Some Chapman University students take on the Doti-Struppa Rock Wall to test their physical abilities, while others see it as a social setting. For Cristina Martinez ’19, the wall has offered a chance to scale a number of challenges.
Martinez says that the wall helped her cope with homesickness during her freshman year, as well as overcome her fear of heights.
“When it was actually time for me to climb for the first time, I didn’t make it much farther than 15 feet before panicking and coming back down,” she says. “After about two years of bouldering, I set a goal to reach the top of the wall before one of the staff members I had befriended graduated. The week before finals, I asked someone to belay me and not let me come down until I reached the top. In a ball of sweat, chalk and tears, I finally made it.”
Martinez credits her experiences with the wall in the Sandhu Residence and Conference Center for helping her become more confident as a person and as a scholar. She says she could not have reached her goals without the rock wall staff.
“I quickly felt comfortable there. Depending on what time you go, it can be a party or just a peaceful time to relax and test your limits,” she says.
These days, rock wall staff members are hard at work, helping climbers of all levels achieve their goals. After being closed for a semester to allow for improvements, the wall reopened Feb. 19 with new climbing holds, new routes and new equipment, from harnesses to shoes. It even has LED lights for special Thursday night climbs.
“We reassessed our operations and customer service and completed a 20-hour training with a rock climbing expert,” said Michael Keyser, assistant director for the Chapman Fitness Center and Student Union. “I think guests will notice an improvement in their experience. We aim to provide a welcoming and professional facility that remains fun and community-oriented.”
The 51-foot wall first opened in 2009 and is touted as the tallest university rock wall in Southern California. It’s named for Chapman President Daniele Struppa and President Emeritus Jim Doti, both avid climbers. Doti has conquered five of the world’s “seven summits” — the highest points on the seven continents — while Struppa has climbed in the Andes, Himalayas and Alps. While climbing on Cotopaxi in Ecuador, Struppa proposed to his wife, School of Communication Dean Lisa Sparks.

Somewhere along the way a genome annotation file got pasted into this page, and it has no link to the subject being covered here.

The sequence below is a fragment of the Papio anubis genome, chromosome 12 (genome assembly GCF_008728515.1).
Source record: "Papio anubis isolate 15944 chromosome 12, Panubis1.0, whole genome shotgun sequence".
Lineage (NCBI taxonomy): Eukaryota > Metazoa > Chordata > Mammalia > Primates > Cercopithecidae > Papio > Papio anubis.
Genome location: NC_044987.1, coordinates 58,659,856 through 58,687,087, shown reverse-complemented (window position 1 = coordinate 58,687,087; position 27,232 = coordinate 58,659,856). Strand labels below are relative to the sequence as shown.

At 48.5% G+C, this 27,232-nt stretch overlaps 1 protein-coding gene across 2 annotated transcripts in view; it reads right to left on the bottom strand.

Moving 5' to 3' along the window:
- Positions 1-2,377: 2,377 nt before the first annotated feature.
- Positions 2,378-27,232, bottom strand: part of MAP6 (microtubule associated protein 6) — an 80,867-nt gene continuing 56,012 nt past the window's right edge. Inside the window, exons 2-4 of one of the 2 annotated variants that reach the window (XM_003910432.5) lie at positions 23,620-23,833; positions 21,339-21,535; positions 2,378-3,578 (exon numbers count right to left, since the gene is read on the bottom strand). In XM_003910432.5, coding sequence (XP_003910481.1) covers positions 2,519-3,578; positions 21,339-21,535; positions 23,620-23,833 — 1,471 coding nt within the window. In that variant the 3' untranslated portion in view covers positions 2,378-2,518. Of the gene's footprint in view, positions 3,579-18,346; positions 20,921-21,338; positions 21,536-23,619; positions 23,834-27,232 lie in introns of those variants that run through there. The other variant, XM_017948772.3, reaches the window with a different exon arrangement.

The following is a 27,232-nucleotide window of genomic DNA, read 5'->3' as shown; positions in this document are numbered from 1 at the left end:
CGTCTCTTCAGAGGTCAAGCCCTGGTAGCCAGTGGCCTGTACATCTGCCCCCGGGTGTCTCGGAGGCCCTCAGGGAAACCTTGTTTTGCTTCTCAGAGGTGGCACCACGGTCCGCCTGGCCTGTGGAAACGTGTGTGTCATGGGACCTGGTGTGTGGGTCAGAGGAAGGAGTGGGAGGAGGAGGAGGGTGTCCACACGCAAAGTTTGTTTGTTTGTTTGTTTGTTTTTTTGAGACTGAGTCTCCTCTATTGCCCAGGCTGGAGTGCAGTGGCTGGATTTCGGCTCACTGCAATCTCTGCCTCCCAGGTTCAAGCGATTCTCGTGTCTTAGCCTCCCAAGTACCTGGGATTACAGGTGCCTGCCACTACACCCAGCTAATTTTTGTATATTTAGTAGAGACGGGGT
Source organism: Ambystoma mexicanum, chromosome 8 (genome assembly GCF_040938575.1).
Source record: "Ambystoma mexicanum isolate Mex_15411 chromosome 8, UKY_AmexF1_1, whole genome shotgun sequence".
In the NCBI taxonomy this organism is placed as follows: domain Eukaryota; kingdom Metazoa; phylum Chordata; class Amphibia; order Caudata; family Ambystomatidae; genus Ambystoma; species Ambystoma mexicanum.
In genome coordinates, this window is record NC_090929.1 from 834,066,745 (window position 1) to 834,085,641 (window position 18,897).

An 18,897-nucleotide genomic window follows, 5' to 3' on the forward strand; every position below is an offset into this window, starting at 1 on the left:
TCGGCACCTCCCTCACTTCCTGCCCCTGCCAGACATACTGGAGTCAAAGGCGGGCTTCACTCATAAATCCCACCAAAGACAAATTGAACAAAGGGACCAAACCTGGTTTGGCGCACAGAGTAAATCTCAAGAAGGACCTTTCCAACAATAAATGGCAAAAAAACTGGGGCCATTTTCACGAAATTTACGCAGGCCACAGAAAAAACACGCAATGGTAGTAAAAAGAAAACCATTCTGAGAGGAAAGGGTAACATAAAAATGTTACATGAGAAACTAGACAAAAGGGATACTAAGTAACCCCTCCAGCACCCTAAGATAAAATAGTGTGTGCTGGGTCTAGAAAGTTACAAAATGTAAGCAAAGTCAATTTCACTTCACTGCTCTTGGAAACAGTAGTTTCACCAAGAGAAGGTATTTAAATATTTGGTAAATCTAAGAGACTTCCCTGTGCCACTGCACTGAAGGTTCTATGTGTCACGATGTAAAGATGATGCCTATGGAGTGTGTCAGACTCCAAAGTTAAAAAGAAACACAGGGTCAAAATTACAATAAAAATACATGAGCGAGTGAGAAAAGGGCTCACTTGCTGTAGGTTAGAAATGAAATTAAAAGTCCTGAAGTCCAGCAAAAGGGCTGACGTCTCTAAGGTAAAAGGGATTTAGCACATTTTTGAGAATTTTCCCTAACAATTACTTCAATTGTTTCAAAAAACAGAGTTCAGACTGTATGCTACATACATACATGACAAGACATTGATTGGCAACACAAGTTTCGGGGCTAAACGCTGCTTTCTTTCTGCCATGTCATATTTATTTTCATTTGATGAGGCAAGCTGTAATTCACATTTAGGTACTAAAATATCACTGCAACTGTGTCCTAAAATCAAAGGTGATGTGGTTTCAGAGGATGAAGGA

Though staff members are unaware of any marriage proposals at Chapman’s rock wall, the facilities serve as a high-profile meeting place for students. More than 150 people, including Struppa, visited the rock wall on the day it reopened.
“Twenty-four people signed up for rock wall lessons, and we gave away over 80 T-shirts in under 20 minutes. It feels like the rock wall made a big splash,” says Keyser.
Staff members hope to welcome more than 500 students during the spring semester, and they plan to make more improvements over the next six months to a year.
“We’d like to expand the bouldering space to allow for guests to safely top-rope climb and boulder at the same time,” Keyser says.
Justine Winans ’19, a guest relations coordinator for Chapman recreation operations, says the wall is an important part of the Chapman experience.
“Aside from being a great full-body workout that promotes physical health and wellness, the rock wall provides routes of increasing difficulties, allowing students to set goals and really chart their growth in a visual way. This promotes goal-setting, perseverance and confidence for all of our climbers,” Winans says.
Billy Tipp ’18, who serves as recreation programming guest relations coordinator, emphasizes the familial nature of the rock wall and its staff.
“The space is more than just a workout facility. It is a community,” he says.
Learn more at the Doti-Struppa Rock Wall website.
Display image at top: Sam Reinhart ’19 coaches Kylie Callahan ’21 while she climbs the rock wall.
Photos by Catie Kovelman ’19